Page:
A study conducted by researchers at Duke University has found that changes that occur in the airways of asthma patients are in part caused by the naturally occurring protein interleukin-13 (IL-13) which stimulates invasion of airway cells called fibroblasts.
The study is the latest effort by researchers to better understand the processes that are involved in airway remodeling that can cause breathing difficulties in patients with asthma.
"In the present study, we show for the first time that airway fibroblasts, isolated directly from patients with asthma and stimulated with IL-13, invade in significantly greater numbers than those isolated from normal control subjects," said Jennifer Ingram, assistant research professor of medicine at Duke University.
"Together, these agents cause cellular changes that lead to loss of lung function in asthma patients."
Airway remodeling occurs in patients in whom asthma is not adequately controlled over a long period of time. In these patients, persistent inflammation of the airways can cause an increased thickness in airway walls, increased mucus production and proliferation of blood vessels in the airways, all of which can interfere with normal breathing.
Many of the fibroblast responses that occur in airway remodeling are comparable to the interaction between cancer cells and connective tissue cells called stromal fibroblasts. Studies have shown these fibroblasts actively produce pro-invasive factors that result in metastasis. Fibroblast production of TGF-B1 has been implicated as a key pro-invasive factor in colon, breast and squamous carcinomas. IL-13, a critical regulator of the allergic response, has been implicated in cellular invasion in cancer and rheumatoid arthritis.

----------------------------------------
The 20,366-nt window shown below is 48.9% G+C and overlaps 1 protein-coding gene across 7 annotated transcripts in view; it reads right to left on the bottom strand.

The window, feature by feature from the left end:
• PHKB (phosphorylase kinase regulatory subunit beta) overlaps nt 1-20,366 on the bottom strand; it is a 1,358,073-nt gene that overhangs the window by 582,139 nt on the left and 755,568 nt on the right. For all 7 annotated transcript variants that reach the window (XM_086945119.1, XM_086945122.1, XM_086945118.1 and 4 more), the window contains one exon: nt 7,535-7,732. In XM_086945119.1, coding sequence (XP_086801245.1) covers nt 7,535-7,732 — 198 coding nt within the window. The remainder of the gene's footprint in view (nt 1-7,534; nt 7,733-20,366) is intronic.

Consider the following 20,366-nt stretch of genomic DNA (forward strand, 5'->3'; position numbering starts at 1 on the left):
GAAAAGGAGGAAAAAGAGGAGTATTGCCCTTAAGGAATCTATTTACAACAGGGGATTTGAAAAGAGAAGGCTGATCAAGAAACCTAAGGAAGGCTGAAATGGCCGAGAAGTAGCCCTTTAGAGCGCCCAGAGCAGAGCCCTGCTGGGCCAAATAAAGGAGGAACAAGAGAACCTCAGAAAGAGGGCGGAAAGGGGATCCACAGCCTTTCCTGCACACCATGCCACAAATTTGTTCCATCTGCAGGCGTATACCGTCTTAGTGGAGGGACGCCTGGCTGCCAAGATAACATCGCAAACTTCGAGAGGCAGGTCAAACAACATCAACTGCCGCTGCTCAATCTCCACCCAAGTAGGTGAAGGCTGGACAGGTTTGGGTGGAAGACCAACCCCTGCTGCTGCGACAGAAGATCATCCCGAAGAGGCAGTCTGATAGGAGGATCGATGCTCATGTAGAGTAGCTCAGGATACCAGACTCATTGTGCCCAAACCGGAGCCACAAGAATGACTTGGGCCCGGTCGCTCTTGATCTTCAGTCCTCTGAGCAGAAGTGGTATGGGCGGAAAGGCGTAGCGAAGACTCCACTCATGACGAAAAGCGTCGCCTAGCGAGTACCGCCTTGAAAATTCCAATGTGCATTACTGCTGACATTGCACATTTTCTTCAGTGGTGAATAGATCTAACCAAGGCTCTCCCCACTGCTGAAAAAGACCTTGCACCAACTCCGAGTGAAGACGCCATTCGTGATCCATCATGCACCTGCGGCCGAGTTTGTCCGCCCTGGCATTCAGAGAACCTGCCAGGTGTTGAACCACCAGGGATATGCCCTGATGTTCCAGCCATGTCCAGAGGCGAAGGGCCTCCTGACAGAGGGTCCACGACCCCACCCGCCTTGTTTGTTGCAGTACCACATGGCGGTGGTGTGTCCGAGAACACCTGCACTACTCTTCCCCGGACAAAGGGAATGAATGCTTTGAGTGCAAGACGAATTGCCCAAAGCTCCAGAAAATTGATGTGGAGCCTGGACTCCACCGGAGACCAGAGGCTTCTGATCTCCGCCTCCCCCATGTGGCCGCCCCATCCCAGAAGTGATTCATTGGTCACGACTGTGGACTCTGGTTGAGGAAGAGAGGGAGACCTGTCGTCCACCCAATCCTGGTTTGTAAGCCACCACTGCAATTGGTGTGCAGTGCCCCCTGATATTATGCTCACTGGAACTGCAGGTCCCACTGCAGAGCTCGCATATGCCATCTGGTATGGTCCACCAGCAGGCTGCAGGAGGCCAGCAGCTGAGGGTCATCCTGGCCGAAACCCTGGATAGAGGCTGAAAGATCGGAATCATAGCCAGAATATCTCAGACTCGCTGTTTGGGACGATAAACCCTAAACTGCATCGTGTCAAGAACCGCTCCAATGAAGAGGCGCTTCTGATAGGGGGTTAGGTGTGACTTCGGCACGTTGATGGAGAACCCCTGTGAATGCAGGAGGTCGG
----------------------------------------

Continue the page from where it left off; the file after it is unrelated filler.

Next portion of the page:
"The invasion of fibroblasts into the airway in asthmatic patients is one of several key features of airway remodeling," Dr. Ingram noted. "In a normal response, fibroblasts begin wound healing by depositing proteins and interacting with inflammatory cells. In asthma, this wound healing and remodeling response in the airway becomes deranged and uncontrolled, leading to increased numbers of fibroblasts invading the airway and contributing to fibrosis with diminished lung function over time."
The findings were published online ahead of the print edition of the American Thoracic Society's American Journal of Respiratory and Critical Care Medicine.